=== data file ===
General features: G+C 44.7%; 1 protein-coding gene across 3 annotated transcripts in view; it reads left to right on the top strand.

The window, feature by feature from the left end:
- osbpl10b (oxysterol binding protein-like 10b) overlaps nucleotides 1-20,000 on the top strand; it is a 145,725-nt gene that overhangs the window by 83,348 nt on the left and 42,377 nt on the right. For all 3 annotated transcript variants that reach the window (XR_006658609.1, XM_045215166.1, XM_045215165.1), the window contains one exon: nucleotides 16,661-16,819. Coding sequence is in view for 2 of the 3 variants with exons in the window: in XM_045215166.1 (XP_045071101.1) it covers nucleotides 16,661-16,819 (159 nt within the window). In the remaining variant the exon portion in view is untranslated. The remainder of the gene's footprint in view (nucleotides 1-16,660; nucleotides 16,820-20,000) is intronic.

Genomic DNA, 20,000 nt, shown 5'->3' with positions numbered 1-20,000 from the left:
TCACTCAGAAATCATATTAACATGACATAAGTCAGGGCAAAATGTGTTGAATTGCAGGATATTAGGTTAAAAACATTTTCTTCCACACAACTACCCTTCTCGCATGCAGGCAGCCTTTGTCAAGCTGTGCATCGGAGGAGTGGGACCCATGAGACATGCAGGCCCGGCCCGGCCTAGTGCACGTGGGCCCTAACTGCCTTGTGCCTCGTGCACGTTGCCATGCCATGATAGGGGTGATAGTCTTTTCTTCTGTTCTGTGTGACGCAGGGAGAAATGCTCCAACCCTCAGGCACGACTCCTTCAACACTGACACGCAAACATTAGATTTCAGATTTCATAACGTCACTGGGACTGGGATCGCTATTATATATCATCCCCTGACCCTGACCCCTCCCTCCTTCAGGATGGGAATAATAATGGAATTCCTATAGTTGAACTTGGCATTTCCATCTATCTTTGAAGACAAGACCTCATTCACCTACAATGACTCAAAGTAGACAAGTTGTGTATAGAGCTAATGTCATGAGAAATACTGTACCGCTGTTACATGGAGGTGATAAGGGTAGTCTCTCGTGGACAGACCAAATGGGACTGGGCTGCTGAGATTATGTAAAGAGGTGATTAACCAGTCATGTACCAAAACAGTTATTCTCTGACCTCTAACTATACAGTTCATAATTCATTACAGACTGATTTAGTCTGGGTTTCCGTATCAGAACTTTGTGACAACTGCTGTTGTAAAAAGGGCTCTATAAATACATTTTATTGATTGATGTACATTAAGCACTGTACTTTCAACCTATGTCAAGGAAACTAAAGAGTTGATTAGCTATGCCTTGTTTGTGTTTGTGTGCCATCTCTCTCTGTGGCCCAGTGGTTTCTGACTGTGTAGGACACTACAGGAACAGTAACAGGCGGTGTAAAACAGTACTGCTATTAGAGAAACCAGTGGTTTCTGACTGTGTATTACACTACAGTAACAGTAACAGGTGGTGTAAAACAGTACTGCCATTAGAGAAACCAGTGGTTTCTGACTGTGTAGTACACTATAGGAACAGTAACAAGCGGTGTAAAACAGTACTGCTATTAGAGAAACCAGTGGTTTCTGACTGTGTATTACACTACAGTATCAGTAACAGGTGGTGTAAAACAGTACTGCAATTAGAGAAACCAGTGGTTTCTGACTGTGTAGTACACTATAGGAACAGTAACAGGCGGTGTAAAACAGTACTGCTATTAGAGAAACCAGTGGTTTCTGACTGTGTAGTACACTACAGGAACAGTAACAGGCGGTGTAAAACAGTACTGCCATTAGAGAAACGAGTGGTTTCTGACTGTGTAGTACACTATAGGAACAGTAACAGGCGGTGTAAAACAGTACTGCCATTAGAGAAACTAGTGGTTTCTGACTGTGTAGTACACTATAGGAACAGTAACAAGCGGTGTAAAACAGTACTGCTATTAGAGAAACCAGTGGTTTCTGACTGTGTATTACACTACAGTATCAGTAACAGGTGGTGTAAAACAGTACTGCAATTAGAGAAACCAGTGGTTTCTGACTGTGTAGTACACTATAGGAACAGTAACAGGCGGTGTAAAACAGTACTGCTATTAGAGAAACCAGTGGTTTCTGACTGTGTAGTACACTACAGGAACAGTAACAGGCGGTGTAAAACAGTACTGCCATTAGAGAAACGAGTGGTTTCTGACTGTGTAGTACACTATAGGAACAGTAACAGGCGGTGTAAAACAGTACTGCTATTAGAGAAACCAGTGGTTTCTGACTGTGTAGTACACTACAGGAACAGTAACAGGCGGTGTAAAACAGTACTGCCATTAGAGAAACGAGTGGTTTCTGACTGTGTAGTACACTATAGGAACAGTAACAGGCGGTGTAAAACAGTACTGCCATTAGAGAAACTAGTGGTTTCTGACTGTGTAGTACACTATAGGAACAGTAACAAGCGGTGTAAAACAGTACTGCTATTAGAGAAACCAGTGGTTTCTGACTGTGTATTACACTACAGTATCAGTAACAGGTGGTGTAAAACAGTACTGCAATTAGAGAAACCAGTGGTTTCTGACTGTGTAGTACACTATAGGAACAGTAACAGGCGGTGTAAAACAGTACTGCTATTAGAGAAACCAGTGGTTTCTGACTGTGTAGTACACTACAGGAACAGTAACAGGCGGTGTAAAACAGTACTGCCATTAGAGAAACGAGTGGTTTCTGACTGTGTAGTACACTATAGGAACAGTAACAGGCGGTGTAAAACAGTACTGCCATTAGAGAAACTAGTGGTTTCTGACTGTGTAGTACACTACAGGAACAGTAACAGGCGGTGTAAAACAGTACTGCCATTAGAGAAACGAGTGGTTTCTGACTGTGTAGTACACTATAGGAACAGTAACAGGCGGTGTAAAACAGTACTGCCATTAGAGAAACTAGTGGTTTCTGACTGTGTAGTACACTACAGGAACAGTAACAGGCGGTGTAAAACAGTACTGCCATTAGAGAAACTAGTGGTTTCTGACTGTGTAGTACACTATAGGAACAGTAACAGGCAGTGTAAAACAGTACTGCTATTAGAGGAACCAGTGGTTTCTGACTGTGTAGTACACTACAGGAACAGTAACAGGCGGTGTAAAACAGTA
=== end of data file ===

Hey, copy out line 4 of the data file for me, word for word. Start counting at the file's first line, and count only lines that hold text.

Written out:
Genomic DNA, 20,000 nt, shown 5'->3' with positions numbered 1-20,000 from the left: